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open, they instantly shut again. The members are all stiff, and the body feels as cold almost as ice. It has been satisfactorily ascertained that this animal, in order to become torpid, must be excluded from all communication with the external air. If a Hamster be put into a cage filled with earth and straw, and exposed to a degree of cold sufficient to freeze water, he will continue awake and active; but if the cage be sunk four or five feet beneath the surface of the ground, he will soon be as torpid as if in his own burrow.

The life of a Hamster is divided between eating and fighting. He seems to have no other passion than that of rage; which induces him to attack every animal that comes in his way, without in the least attending to the strength of the enemy. Ignorant of the art of saving himself by flight, rather than yield he will allow himself to be beaten to pieces with a stick. If he seize a man's hand, he must be killed before he will quit his hold. The magnitude of the Horse terrifies him as little as the address of the Dog, which last is fond of hunting him. When the Harnster perceives a Dog at a distance, he begins by emptying his cheek pouches, if they happen to be filled with grain: he then blows them up so prodigiously, that the size of his head and neck greatly exceeds that of the rest of the body. He raises himself on his hind legs, and thus darts upon the enemy. If he catches hold, he never quits his foe but with the loss of life. This ferocious disposition prevents the Hamster from being at peace with any animal whatever. He even makes war against his own species. When two Hamsters meet they never fail to attack each other, and the stronger always devours the weaker. A combat between a male and female commonly lasts longer than that between two males. They begin by pursuing and biting each other; then each of them retires aside, as if to take breath. After a short interval they renew the com. bat, and continue to fight till one of them falls. The vanquished animal uniformerly serves for a repast to the conqueror.

The females bring forth their offspring twice or thrice in the year; each litter consisting of six or eight young.ones; and their increase in some years is excessively rapid. In about three weeks after their birth, the young ones are able to seek their own provisions, which the mother compels them to do; and in fifteen or sixteen days they begin to dig the earth.

In some seasons, the Hamsters are so numerous that they occasion a dearth of corn. In one year, about eleven thousand skins, in another fifty-four thousand, and in a third year eighty thousand, were brought to the Town-house of Gotha, as vouchers of claims to the rewards allowed for the destruction of these animals.


Akin to the Hamster is the Canada Field Rat with its enormous cheek pouches for storing its food,


The Water Rat is a native of England, and very common on the banks of rivers, brooks, &c. It digs holes in the bank, and is reported

to eat fish, frogs, &c., but this is very doubtful. These animals exist in great numbers round Oxford, and I have repeatedly watched them feeding. I never saw them eating fish, nor found fish-bones inside their holes, except when a Kingfisher had taken possession; but I have frequently seen them gnawing the green bark from reeds, which they completely strip, leaving the mark of each tooth as they pro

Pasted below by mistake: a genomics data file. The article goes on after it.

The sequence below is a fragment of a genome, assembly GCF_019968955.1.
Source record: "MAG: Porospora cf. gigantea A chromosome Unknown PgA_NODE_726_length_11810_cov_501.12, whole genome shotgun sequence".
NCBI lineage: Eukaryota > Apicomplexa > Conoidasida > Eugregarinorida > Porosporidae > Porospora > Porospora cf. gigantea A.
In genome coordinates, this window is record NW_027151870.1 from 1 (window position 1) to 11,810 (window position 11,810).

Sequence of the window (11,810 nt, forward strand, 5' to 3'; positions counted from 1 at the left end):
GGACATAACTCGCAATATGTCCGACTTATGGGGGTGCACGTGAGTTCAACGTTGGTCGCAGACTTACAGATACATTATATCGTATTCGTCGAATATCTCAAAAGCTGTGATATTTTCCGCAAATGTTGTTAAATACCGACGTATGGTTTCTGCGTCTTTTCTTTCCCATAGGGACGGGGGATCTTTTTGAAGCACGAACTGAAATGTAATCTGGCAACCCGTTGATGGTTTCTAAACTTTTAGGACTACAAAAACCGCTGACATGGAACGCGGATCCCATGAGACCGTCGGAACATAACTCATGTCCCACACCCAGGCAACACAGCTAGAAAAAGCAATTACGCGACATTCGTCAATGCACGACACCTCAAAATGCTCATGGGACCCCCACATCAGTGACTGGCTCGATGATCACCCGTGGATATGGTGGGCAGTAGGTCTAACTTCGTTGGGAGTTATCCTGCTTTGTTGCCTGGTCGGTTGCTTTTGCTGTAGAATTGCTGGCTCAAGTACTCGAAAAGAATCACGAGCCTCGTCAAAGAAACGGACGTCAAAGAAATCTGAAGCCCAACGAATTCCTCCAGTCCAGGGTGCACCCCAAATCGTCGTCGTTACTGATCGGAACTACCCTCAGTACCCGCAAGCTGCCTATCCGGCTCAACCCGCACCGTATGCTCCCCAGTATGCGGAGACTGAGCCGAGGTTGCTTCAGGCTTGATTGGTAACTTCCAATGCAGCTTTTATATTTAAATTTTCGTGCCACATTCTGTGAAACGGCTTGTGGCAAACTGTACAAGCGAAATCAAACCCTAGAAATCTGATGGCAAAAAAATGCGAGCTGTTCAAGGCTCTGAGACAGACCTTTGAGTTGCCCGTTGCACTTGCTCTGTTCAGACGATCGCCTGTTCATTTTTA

ceed. I shot one while feeding, and at first thought that the marks of its teeth were caused by the shot, for until that time I had supposed that the Water Rat fed on fish.




The Marmots have two wedge-shaped front teeth in each jaw; and five grinders on each side in the upper, and four in the lower jaw. They have collar-bones in the skeleton.

This tribe does not differ, in many particulars, from that of the Rats. The animals have thick cylindrical bodies, and large roundish heads. The fore feet have each four claws, and a very small thumb; and the hind feet five claws. They reside in subterraneous holes, and pass the winter in sleep. Only eight species have as yet been discovered


This animal is about sixteen inches in length, has a short tail, and bears some resemblance both to the Rat and the Bear. The color is brownish above, and bright tawny on the under parts. The head is rather large, and flattish; the ears short, and hid in fur; and the tail is thick and bushy.

Being natives chiefly of the highest summits of the Alps and the Pyrenean Mountains, these singular quadrupeds delight in the regions of frost and snow, and are seldom found on the plains, or in the open country. Their holes are constructed with much art; each of them forming a kind of gallery in the form of the letter Y, with an aperture at each upper extremity, and terminating below in a capacious apartment, where several of the animals lodge together. This apartment is well lined with moss and hay, of which they lay up a great store during the summer.



It is affirmed that the labor of collecting the materials for their nest, is carried on by the animals in concert; that some of them cut the finest herbage, which is collected by others; and that they transport it to their dens in the following manner: One, it is said, lies down on his back, allows himself to be loaded with hay, and extends bis limbs; and others trail him, thus loaded, by the tail

, taking care not to overset him. The task of thus serving as a vehicle, is divided alternately among the number. "I have often seen them practise this mode of conveyance, (says M. Beauplau, in his account of Ukraine,) and have had the curiosity to watch them at it for several days successively." The friction occasioned by their sustaining a passive part in the operation, is assigned as a reason why the hair is generally rubbed off from the backs of these animals. But it is more probable that this is produced by their frequent digging of the earth, which alone is sufficent to rub off the hair. However this may be, it is certain that they dwell together, and work in common in their habitations, where they pass three-fourths of their lives. Thither they retire during rain, or at the approach of danger; and they never go out but in fine weather, and even then to no great distance.